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E-tailing in China: the role of social media in marketing podcast

Ever-widening wireless network (Wi-Fi) coverage, coupled with increasing affordability of smartphones, has prompted more and more internet users to access the web via mobile phones in China. In 2013, 81% of China’s netizens accessed the web via smartphones1. In recent years, with the rapid development of social media websites, internet users can connect with friends anytime anywhere through smartphone apps. Increasingly, people are interacting with others via social media, which are set to be an important channel for consumers to access everyday life information as well as promotional messages on products and services.

According to HKTDC’s "Survey on China’s middle-class consumers", social media is one of the channels through which the respondents share their consumption experience. Sixty-three percent of respondents agree that "I believe in products recommended by people I follow on Weibo and WeChat and am interested in giving them a try." China’s consumers rely on word-of-mouth. How marketers generate positive word-of-mouth for their products and services through social media in the consumer's community of friends will be an important part for business promotion and marketing.

Usage of Weibo

More than 10 leading Chinese websites including Tencent, Sina, Sohu and Netease currently provide Weibo (or microblog) social media service. At the end of 2013, China had 280 million Weibo users, representing approximately 45.5%2 of total internet users. A Weibo is an information sharing, dissemination and acquisition platform3 that allows anyone or any user-selected group to read text messages of up to 140 characters, as well as access photos and videos etc. Key features of a Weibo include: share / forward posts (70.1%), search news / hot topics (69.5%) and post content (64.6%) etc.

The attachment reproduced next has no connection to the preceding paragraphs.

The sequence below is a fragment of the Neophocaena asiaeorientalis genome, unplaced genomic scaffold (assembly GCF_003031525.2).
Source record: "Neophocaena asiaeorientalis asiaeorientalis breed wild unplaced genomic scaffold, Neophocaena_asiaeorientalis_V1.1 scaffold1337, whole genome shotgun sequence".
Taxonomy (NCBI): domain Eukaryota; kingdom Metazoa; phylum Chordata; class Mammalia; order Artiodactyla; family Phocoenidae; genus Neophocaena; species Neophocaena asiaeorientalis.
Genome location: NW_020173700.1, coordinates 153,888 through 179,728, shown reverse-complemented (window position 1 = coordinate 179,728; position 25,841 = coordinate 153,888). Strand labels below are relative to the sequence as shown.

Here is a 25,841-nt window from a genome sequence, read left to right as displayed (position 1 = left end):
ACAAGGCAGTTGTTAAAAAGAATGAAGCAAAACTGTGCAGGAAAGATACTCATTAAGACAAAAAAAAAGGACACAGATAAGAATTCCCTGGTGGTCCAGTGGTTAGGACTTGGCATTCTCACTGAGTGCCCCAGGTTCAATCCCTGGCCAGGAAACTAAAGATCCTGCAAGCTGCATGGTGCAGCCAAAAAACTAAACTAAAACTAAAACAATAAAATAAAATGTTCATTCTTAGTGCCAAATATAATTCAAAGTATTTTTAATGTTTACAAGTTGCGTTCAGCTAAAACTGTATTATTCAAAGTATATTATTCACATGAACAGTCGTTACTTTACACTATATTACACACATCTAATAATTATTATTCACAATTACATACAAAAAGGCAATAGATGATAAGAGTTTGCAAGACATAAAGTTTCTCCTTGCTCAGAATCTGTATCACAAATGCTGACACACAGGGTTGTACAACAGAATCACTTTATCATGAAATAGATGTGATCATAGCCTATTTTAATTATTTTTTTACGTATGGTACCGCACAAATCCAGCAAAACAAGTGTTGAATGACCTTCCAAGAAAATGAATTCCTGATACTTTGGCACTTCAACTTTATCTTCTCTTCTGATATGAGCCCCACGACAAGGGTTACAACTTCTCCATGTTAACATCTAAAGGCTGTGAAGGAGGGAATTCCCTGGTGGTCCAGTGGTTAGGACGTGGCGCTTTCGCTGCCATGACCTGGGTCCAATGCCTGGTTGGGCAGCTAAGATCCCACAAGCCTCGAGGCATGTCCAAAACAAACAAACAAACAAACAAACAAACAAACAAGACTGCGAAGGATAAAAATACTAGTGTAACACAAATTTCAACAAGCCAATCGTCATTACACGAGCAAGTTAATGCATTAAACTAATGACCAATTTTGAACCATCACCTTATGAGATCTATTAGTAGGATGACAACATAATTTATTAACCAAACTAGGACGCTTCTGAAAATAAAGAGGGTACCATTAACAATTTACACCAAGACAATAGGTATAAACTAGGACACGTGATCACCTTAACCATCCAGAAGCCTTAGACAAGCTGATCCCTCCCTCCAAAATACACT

Companies post interesting content on Weibo in the hope that users will actively tweet such posts to friends thereby raising brand profile and awareness among user communities. Of course, how to attract users to read and tweet such posts is the key. 

Chart: Usage of Weibo by China’s netizens in 2013

Tips to get content shared among Weibo users

More and more companies have added “share” features in their websites, allowing users to click and share on their own Weibo page information about the company and its products. For example, when a user reckons his friends would be interested in a certain product or service, he can just tweet that piece of information along with pictures and text description, without the need to write new content.